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Matlab code needed for SSB demodulation

Started by Rick Lyons June 30, 2012
On 12.5.17 00:44, danielot@gmail.com wrote:
> On Thursday, May 11, 2017 at 3:19:51 PM UTC-3, Steve Pope wrote: >> >> Yes, if you have the Hilbert transformer at baseband, then you have >> additional difficulties in recovering components near DC, relative >> to having the Hilbert transformer at IF (as described in my last pair >> of posts). > > I finally made my code working! But then I realized it only works for baseband. I'm just wondering now how would it be possible to do the Hilbert transformer at IF as you said. > > I have the impression the Fig. 5 of the AARL paper you shared is still describing a baseband Hilbert transformer, which had to be implemented as a BPF due to physical limitations. I think it would be impossible to design a LPF with +90 deg at DC+ frequencies and -90 deg at DC- frequencies. > > Does it look right? > >> >> Generally -- if you're actually building a receiver -- you need >> an architecture and a frequency plan, and therefore face a decision >> between direct conversion and low-IF, ahead of your ADC. For the >> SSB case these two choices correspond to the two possible placements >> for the Hilbert transformer described above. >> >> If you're just doing a simulation for a proof of concept, then it may >> not matter yet, and you can simulate it either way. But if you're >> pretty sure which way the final design will go, then save yourself >> some work and go in that direction now. > > Thanks for the advice. > > We have designed a receiver. By undersampling our 500 MHz carrier at ~221 MHz sampling rate (RF/864*383) we get the IF at 56.7 MHz (RF/864*98)). Then we downconvert to baseband digitally in a FPGA using standard AM demodulation using complex NCO. That's the point where I wanted to improve and use SSB demod. > > This is the project: http://www.ohwr.org/projects/bpm/wiki > > Daniel >
A question: What kind of filtering do you have in the RF front end before sampling? -- -TV
On 12.5.17 12:55, Tauno Voipio wrote:
> On 12.5.17 00:44, danielot@gmail.com wrote
> A question: What kind of filtering do you have in the RF front end > before sampling?
I made a quick image response calculation. You have image responses in addition to the desired 500 MHz: 164.9 MHz, 278.4 MHz, 386.6 MHz, 608.2 MHz, 721.6 MHz, 886.6 MHz, 829.7 MHz, 943.3 MHz, and many others, including direct pass-through of 56.7 MHz. In digital signal processing, the images can also be called aliases. If there is any energy in any, some or all of the images, it will come to the ADC output indistinguishable from the desired 500 MHz. -- -TV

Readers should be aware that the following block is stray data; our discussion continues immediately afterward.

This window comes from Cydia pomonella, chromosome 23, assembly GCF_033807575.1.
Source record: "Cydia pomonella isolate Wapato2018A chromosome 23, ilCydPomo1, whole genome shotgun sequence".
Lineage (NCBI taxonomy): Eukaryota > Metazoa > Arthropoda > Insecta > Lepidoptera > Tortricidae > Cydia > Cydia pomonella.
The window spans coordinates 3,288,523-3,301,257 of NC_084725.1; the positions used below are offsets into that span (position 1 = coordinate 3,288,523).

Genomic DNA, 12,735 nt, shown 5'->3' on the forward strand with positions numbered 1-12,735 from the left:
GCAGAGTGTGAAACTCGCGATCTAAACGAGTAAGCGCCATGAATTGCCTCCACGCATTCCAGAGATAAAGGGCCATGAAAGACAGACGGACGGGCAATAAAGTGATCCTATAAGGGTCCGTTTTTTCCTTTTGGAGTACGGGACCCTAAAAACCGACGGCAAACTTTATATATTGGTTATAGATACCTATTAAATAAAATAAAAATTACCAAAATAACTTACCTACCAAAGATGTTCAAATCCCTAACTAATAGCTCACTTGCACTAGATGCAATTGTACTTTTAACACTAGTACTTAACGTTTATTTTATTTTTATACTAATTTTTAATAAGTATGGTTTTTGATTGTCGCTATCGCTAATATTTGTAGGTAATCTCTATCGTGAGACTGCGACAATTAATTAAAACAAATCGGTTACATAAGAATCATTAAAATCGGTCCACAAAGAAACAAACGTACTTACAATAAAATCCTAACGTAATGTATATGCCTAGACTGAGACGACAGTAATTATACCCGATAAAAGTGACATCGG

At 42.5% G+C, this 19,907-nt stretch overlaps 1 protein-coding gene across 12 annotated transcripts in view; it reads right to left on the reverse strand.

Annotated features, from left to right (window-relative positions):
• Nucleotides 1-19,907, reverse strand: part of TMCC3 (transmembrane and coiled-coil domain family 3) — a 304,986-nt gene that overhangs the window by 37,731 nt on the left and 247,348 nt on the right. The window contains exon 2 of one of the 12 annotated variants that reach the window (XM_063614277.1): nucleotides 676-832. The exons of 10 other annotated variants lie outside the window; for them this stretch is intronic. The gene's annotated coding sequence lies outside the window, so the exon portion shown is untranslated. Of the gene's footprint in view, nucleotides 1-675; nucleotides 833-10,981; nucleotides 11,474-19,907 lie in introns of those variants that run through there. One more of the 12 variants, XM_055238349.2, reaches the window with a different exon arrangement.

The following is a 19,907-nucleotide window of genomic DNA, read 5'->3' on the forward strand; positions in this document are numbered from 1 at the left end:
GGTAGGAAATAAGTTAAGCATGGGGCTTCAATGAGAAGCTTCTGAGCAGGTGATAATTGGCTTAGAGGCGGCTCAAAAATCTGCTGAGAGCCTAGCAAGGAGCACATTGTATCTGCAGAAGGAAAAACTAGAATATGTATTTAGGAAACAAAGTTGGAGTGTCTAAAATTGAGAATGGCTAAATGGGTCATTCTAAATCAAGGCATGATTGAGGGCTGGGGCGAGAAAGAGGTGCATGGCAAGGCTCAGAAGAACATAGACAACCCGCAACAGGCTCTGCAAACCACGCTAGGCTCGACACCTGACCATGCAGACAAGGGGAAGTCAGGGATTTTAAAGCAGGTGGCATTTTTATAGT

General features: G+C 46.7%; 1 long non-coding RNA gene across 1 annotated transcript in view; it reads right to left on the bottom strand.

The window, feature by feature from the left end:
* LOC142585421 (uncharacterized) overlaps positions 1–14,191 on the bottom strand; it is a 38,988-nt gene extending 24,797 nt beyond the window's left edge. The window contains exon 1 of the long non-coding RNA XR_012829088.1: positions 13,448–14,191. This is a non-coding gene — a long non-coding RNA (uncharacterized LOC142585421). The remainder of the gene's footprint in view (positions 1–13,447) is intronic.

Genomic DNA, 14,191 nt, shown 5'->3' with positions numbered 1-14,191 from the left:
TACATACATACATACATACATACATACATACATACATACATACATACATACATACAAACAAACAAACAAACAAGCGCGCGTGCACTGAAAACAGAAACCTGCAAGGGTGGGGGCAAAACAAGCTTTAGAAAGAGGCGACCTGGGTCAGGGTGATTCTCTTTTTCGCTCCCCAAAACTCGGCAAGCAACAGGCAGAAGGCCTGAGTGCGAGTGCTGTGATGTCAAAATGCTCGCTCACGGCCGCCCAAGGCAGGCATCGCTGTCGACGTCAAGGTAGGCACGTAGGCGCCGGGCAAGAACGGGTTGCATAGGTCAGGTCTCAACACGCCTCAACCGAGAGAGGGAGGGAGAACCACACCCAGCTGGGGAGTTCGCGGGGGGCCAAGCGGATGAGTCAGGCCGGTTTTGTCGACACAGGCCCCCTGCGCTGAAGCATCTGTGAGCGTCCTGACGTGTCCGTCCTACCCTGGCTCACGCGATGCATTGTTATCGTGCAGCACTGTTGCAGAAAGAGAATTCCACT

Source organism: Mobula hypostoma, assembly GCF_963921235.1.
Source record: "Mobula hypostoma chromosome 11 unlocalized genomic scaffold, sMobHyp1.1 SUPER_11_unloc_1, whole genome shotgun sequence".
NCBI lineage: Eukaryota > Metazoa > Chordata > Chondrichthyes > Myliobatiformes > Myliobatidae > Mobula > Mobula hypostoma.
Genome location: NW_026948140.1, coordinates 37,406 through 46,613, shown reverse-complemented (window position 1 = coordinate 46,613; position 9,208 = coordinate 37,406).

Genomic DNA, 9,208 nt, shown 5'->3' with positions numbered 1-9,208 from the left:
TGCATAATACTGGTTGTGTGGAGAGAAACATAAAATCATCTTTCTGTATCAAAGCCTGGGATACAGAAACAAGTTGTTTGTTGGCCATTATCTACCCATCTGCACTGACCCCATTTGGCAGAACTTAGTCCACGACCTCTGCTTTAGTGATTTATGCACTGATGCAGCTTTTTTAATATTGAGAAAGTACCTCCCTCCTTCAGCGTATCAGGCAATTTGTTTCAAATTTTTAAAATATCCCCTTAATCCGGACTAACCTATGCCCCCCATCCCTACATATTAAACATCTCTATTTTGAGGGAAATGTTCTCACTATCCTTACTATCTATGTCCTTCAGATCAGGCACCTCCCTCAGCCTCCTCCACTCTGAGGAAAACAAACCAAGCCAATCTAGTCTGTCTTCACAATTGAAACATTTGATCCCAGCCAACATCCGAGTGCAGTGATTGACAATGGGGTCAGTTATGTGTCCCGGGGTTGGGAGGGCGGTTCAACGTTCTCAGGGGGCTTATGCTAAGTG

On Friday, May 12, 2017 at 8:22:46 AM UTC-3, Tauno Voipio wrote:
> On 12.5.17 12:55, Tauno Voipio wrote: > > On 12.5.17 00:44, danielot@gmail.com wrote > > > A question: What kind of filtering do you have in the RF front end > > before sampling? > > I made a quick image response calculation. You have image > responses in addition to the desired 500 MHz: > > 164.9 MHz, 278.4 MHz, 386.6 MHz, 608.2 MHz, > 721.6 MHz, 886.6 MHz, 829.7 MHz, 943.3 MHz, > > and many others, including direct pass-through of 56.7 MHz. > > In digital signal processing, the images can also be called > aliases. > > If there is any energy in any, some or all of the images, > it will come to the ADC output indistinguishable from the > desired 500 MHz.
Thanks. The RF front-end is basically the following sequence of components: LPF: Minicircuits LFCN-530+ 2x2 switch: RFMD RFSW6223 BPF: TAI-SAW TA1114 Amp: Minicircuits TAMP-72LN Attenuator: Minicircuits DAT-31R5-SP+ LPF: Minicircuits LFCN-530+ Amp: Minicircuits TAMP-72LN LPF: Minicircuits LFCN-530+ The signal coming in is composed of very short pulses (aprox. 10 ps Gaussian profile) with considerable energy going up to a few tens GHz. And also we have all harmonics starting from 500 MHz / 864 = ~580 kHz. This is called the revolution frequency, which is the repetition rate of the electron bunches train circuliating inside the vacuum tube, whilst the 500 MHz comes from the 2 ns spacing between the bunches (or pulses, from the signal's point of view). We've made similar analysis to yours to cope with aliased frequencies. We're happy with the lowpass performance but just recently we discovered the attenuation provided below 400 MHz by the BPF (55 dB) could be slightly better and make a positive impact in noise performance. We may want to add a coaxial HPF module between the RFFE and the ADC when we'll be deploying, maybe Minicircuits SHP-500+. An unbalance of 0.001 dB between channels means ~1.5 um beam position measurement. Our spec is < 80 nm RMS in 0.1 Hz - 1 kHz bandwidth.